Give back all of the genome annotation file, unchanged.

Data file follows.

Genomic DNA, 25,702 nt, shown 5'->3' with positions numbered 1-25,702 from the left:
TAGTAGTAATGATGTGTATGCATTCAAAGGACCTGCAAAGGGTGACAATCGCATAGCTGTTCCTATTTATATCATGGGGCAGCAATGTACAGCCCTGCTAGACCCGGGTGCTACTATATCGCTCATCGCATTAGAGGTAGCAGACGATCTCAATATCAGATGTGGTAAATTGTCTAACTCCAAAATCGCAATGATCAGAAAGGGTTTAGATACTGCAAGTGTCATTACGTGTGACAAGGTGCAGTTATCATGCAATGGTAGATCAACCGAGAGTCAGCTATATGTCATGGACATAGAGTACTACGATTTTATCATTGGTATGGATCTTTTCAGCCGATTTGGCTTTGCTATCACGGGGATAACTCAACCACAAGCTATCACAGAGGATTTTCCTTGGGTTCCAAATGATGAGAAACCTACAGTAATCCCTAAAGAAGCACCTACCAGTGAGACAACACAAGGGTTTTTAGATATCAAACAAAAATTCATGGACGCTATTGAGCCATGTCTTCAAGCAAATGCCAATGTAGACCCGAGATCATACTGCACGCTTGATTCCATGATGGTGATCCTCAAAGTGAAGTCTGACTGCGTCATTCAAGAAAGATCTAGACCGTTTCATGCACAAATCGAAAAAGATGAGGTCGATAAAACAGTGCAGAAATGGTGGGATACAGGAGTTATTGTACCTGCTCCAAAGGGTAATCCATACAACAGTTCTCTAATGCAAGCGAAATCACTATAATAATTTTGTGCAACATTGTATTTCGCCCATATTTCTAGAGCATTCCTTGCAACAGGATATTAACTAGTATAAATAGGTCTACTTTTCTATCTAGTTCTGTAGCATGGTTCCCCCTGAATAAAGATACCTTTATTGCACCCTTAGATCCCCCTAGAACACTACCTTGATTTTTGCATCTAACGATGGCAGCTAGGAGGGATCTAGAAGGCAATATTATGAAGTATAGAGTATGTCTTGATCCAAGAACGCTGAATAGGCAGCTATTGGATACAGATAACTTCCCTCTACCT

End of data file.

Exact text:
Genomic DNA, 25,702 nt, shown 5'->3' with positions numbered 1-25,702 from the left:
TAGTAGTAATGATGTGTATGCATTCAAAGGACCTGCAAAGGGTGACAATCGCATAGCTGTTCCTATTTATATCATGGGGCAGCAATGTACAGCCCTGCTAGACCCGGGTGCTACTATATCGCTCATCGCATTAGAGGTAGCAGACGATCTCAATATCAGATGTGGTAAATTGTCTAACTCCAAAATCGCAATGATCAGAAAGGGTTTAGATACTGCAAGTGTCATTACGTGTGACAAGGTGCAGTTATCATGCAATGGTAGATCAACCGAGAGTCAGCTATATGTCATGGACATAGAGTACTACGATTTTATCATTGGTATGGATCTTTTCAGCCGATTTGGCTTTGCTATCACGGGGATAACTCAACCACAAGCTATCACAGAGGATTTTCCTTGGGTTCCAAATGATGAGAAACCTACAGTAATCCCTAAAGAAGCACCTACCAGTGAGACAACACAAGGGTTTTTAGATATCAAACAAAAATTCATGGACGCTATTGAGCCATGTCTTCAAGCAAATGCCAATGTAGACCCGAGATCATACTGCACGCTTGATTCCATGATGGTGATCCTCAAAGTGAAGTCTGACTGCGTCATTCAAGAAAGATCTAGACCGTTTCATGCACAAATCGAAAAAGATGAGGTCGATAAAACAGTGCAGAAATGGTGGGATACAGGAGTTATTGTACCTGCTCCAAAGGGTAATCCATACAACAGTTCTCTAATGCAAGCGAAATCACTATAATAATTTTGTGCAACATTGTATTTCGCCCATATTTCTAGAGCATTCCTTGCAACAGGATATTAACTAGTATAAATAGGTCTACTTTTCTATCTAGTTCTGTAGCATGGTTCCCCCTGAATAAAGATACCTTTATTGCACCCTTAGATCCCCCTAGAACACTACCTTGATTTTTGCATCTAACGATGGCAGCTAGGAGGGATCTAGAAGGCAATATTATGAAGTATAGAGTATGTCTTGATCCAAGAACGCTGAATAGGCAGCTATTGGATACAGATAACTTCCCTCTACCT